How well has ophthalmology handled the transition to ICD-10? Looking back, it appears that ophthalmology practices scored an A for preparedness. Payers, however, haven’t done so well thus far.
Problems with ICD-10 codes that had no ICD-9 equivalent. Payers were focused on converting ICD-9 codes into ICD-10 codes and sometimes overlooked those diagnoses in ICD-10 that had no precursors in ICD-9. For instance, there is a family of ICD-10 codes for diabetes with diagnoses that had not been represented in ICD-9 at all—and many payers failed to link those codes to CPT code 92134, which is used for scanning computerized ophthalmic diagnostic imaging (SCODI) of the retina. Consequently, practices were denied payment when they used those ICD-10 codes to justify their use of retinal SCODI. Some practices successfully explained the new code set to payers during a phone review. And in some states, carrier advisory committees (CAC) contacted payers about these omissions. In many states, the payer automatically corrected the claim without asking practices to go through the resubmission process.
Insisting on more specificity than CMS requires. In July, CMS stated that, during the first year of ICD-10, payment would be made if a code was submitted from the right code family, even if it wasn’t the precise code that the regulations appeared to require. The goal of this was to provide practices with a margin of error while they get up to speed. However, CMS initially denied several codes from the cataract family, stating they were “investigational.” Again, phone reviews and contact from CAC representatives reversed these denials.
Denying medical claims. One payer inappropriately denied thousands of medical claims in which practices had reported refractive or routine diagnoses. Once this was brought to the payer’s attention, the payer made a mass correction of those denied claims.
Applying the wrong coverage policies. At least one Medicare Advantage plan failed to recognize glaucoma diagnosis codes for CPT code 92133, which is used for SCODI of the optic nerve. An investigation revealed they had based their denial on a national coverage policy for photodynamic therapy (CPT code 67221)!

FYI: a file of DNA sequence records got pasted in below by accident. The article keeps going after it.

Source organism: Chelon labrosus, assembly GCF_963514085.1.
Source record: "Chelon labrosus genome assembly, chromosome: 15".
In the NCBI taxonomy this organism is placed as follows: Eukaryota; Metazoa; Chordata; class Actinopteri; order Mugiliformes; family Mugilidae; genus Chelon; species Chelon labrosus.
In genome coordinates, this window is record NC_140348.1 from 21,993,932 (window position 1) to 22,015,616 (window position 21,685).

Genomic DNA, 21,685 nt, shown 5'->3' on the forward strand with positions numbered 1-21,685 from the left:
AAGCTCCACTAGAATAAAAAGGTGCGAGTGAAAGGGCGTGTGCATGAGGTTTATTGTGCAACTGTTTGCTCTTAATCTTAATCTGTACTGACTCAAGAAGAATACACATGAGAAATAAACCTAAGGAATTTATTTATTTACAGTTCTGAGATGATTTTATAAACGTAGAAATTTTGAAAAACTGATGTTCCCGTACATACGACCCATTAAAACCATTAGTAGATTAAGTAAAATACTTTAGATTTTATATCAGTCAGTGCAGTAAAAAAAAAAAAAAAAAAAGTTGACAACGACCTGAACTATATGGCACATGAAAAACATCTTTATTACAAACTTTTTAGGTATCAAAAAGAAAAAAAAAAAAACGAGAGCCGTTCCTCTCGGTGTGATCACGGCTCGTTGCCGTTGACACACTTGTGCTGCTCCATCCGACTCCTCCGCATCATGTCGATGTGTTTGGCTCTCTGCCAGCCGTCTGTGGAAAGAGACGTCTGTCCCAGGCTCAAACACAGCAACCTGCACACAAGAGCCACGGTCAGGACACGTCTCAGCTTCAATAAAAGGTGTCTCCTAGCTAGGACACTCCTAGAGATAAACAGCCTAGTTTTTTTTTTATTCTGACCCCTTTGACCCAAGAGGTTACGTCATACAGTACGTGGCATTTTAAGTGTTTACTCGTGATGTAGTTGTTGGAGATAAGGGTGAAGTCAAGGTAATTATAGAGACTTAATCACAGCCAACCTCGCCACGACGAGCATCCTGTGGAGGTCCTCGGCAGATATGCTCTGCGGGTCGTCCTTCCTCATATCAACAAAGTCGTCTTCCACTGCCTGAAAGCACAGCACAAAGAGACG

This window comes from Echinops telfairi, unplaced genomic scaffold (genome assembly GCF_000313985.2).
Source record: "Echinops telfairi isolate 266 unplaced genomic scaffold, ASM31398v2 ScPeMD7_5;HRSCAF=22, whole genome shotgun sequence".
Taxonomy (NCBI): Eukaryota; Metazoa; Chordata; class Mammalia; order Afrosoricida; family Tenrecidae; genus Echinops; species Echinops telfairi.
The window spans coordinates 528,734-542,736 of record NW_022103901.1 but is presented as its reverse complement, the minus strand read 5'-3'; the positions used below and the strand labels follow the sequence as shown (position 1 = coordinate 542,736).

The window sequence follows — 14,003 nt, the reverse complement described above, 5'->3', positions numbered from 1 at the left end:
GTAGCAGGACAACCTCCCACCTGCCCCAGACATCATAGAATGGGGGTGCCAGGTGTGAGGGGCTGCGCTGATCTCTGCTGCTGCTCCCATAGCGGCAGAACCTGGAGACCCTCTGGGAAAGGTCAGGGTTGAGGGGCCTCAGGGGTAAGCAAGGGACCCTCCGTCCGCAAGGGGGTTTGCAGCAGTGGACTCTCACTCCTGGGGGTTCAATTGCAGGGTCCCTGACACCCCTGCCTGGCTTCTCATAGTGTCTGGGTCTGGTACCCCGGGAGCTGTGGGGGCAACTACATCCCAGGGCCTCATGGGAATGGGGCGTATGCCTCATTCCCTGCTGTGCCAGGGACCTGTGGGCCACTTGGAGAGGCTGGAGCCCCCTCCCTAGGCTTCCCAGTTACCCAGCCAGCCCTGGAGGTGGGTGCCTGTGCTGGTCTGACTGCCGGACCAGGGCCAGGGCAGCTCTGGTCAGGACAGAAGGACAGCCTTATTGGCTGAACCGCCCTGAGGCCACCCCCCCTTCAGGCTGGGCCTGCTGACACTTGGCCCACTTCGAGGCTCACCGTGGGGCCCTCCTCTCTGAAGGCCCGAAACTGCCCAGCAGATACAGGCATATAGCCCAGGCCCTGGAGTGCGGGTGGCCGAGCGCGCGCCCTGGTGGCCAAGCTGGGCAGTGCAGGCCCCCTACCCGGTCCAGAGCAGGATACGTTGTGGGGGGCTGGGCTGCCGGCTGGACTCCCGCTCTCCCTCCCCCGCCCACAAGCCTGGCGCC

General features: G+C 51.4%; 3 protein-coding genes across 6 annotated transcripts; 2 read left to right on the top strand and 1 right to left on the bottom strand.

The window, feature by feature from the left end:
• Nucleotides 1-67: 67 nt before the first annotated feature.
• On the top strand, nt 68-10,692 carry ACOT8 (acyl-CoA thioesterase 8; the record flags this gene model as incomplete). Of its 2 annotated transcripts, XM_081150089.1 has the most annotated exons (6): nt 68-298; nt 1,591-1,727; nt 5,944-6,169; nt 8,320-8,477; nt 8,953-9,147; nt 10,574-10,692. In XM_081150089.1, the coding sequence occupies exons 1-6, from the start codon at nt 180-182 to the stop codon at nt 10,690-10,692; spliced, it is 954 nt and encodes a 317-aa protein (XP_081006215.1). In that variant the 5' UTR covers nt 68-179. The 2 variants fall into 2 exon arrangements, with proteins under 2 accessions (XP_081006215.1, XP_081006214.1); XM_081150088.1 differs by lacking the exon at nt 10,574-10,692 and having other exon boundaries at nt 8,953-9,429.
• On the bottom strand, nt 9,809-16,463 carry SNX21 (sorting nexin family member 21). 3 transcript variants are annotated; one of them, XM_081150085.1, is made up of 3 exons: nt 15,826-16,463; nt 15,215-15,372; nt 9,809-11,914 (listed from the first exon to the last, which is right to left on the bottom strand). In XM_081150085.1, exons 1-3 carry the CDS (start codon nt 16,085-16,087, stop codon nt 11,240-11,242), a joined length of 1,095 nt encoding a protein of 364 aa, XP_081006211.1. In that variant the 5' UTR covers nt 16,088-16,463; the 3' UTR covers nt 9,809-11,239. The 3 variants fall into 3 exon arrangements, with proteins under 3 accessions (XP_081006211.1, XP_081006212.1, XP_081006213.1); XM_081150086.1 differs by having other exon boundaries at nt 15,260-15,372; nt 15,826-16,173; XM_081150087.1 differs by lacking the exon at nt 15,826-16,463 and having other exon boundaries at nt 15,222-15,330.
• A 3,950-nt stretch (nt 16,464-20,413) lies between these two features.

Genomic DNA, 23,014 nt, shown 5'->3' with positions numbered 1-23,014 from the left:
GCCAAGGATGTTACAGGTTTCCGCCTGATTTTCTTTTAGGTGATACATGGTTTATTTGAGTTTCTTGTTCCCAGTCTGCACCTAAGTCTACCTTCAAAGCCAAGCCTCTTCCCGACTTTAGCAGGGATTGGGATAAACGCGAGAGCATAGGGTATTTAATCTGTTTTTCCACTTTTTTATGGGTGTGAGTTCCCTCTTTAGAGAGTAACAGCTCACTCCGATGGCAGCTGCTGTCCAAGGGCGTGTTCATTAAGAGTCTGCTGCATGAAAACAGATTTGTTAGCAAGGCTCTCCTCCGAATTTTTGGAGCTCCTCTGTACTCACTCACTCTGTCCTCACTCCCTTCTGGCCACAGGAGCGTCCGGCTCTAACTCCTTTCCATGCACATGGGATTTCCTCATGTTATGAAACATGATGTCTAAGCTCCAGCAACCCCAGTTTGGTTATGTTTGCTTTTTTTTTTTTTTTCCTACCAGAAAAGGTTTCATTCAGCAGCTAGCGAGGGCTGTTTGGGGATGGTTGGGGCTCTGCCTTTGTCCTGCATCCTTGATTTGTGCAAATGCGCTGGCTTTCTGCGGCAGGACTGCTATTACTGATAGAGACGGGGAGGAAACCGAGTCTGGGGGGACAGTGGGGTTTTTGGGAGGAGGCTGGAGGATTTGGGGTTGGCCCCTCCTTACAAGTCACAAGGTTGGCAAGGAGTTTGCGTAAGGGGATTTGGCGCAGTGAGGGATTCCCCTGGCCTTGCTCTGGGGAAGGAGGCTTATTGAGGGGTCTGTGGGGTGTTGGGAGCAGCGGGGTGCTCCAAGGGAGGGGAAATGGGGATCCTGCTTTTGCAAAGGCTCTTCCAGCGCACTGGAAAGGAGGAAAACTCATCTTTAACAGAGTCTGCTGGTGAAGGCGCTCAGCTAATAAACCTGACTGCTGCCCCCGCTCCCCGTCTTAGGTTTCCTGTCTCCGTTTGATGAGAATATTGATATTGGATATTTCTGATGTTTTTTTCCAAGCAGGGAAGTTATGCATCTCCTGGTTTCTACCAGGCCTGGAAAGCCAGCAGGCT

5 Tips for ICD-10
The following tips will assist you in finding the correct ICD-10 code and will also help you to make your case when claims are incorrectly denied.
Use ICD-9 to buttress your arguments. For each CPT code, keep electronic or paper copies of the list of diagnoses that were covered under ICD-9. During phone reviews, you can use those earlier coverage policies to support your efforts in securing payment under ICD-10.
Continue using CPT codes to report laterality. Even though many ICD-10 codes indicate laterality, you should still append modifiers –RT and –LT on all CPT codes. When the ICD-10 code also has laterality (or “liderality”), link the right-sided ICD-10 code(s) to the right-sided CPT code and the left-sided ICD-10 code(s) to the left-sided CPT code.
Example: A patient is diagnosed with bilateral cataracts, and the right eye is scheduled for surgery. For the exam CPT code, report the bilateral cataract diagnosis; for the A-scan CPT code (either 76519 or 92136), report the diagnosis code for the right eye.
Refer to Ophthalmic Coding Coach. If your payer hasn’t published a coverage policy for a CPT code, the most efficient source of information is the Ophthalmic Coding Coach (available both as a book and online), which lists the diagnosis codes that payers typically cover for that CPT code.
Review the top 10 questions. Each month, you can read answers to the top 10 ICD-10 and CPT questions that were emailed to email@example.com and firstname.lastname@example.org. Learn from these at www.aao.org/practice-management/coding/ask-the-coding-experts.
Sign up for E-Talk. When members of the American Academy of Ophthalmic Executives (AAOE) are stumped by a problem, they can use the E-Talk listserv. This option for crowdsourcing advice has proved invaluable during the transition to ICD-10.